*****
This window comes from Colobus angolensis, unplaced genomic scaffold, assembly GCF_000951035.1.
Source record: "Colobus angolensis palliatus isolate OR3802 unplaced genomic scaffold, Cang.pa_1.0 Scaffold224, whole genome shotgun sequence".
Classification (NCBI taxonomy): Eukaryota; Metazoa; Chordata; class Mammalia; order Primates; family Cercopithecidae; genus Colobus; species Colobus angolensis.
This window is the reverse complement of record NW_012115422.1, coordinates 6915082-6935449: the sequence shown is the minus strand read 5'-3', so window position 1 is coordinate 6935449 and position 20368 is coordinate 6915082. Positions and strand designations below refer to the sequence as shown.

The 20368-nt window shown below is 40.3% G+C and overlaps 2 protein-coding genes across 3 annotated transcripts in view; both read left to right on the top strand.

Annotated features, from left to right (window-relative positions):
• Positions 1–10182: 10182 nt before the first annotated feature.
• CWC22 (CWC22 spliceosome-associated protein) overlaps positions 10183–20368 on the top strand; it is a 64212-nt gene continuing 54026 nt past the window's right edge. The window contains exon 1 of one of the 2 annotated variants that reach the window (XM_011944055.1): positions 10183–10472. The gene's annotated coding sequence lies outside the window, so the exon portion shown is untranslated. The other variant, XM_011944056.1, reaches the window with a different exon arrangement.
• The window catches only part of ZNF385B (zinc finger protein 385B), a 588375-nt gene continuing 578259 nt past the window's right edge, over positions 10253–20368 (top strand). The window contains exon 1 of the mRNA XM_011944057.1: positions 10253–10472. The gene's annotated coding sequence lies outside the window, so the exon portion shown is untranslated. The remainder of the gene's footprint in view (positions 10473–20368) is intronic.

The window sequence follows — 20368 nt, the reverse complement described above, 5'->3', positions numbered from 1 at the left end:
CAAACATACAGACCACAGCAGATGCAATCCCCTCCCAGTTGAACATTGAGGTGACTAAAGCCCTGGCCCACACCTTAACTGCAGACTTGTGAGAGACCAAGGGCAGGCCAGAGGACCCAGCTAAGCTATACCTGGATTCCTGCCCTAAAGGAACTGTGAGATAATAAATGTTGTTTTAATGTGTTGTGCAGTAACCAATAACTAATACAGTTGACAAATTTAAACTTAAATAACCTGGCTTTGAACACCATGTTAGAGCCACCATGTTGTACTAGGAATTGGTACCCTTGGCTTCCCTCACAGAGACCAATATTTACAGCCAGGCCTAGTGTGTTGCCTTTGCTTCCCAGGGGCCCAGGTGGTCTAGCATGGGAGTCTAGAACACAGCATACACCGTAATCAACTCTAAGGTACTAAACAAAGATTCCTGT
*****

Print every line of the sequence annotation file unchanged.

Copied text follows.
This window comes from Colobus angolensis, unplaced genomic scaffold, assembly GCF_000951035.1.
Source record: "Colobus angolensis palliatus isolate OR3802 unplaced genomic scaffold, Cang.pa_1.0 Scaffold224, whole genome shotgun sequence".
Classification (NCBI taxonomy): Eukaryota; Metazoa; Chordata; class Mammalia; order Primates; family Cercopithecidae; genus Colobus; species Colobus angolensis.
This window is the reverse complement of record NW_012115422.1, coordinates 6915082-6935449: the sequence shown is the minus strand read 5'-3', so window position 1 is coordinate 6935449 and position 20368 is coordinate 6915082. Positions and strand designations below refer to the sequence as shown.

The 20368-nt window shown below is 40.3% G+C and overlaps 2 protein-coding genes across 3 annotated transcripts in view; both read left to right on the top strand.

Annotated features, from left to right (window-relative positions):
• Positions 1–10182: 10182 nt before the first annotated feature.
• CWC22 (CWC22 spliceosome-associated protein) overlaps positions 10183–20368 on the top strand; it is a 64212-nt gene continuing 54026 nt past the window's right edge. The window contains exon 1 of one of the 2 annotated variants that reach the window (XM_011944055.1): positions 10183–10472. The gene's annotated coding sequence lies outside the window, so the exon portion shown is untranslated. The other variant, XM_011944056.1, reaches the window with a different exon arrangement.
• The window catches only part of ZNF385B (zinc finger protein 385B), a 588375-nt gene continuing 578259 nt past the window's right edge, over positions 10253–20368 (top strand). The window contains exon 1 of the mRNA XM_011944057.1: positions 10253–10472. The gene's annotated coding sequence lies outside the window, so the exon portion shown is untranslated. The remainder of the gene's footprint in view (positions 10473–20368) is intronic.

The window sequence follows — 20368 nt, the reverse complement described above, 5'->3', positions numbered from 1 at the left end:
CAAACATACAGACCACAGCAGATGCAATCCCCTCCCAGTTGAACATTGAGGTGACTAAAGCCCTGGCCCACACCTTAACTGCAGACTTGTGAGAGACCAAGGGCAGGCCAGAGGACCCAGCTAAGCTATACCTGGATTCCTGCCCTAAAGGAACTGTGAGATAATAAATGTTGTTTTAATGTGTTGTGCAGTAACCAATAACTAATACAGTTGACAAATTTAAACTTAAATAACCTGGCTTTGAACACCATGTTAGAGCCACCATGTTGTACTAGGAATTGGTACCCTTGGCTTCCCTCACAGAGACCAATATTTACAGCCAGGCCTAGTGTGTTGCCTTTGCTTCCCAGGGGCCCAGGTGGTCTAGCATGGGAGTCTAGAACACAGCATACACCGTAATCAACTCTAAGGTACTAAACAAAGATTCCTGT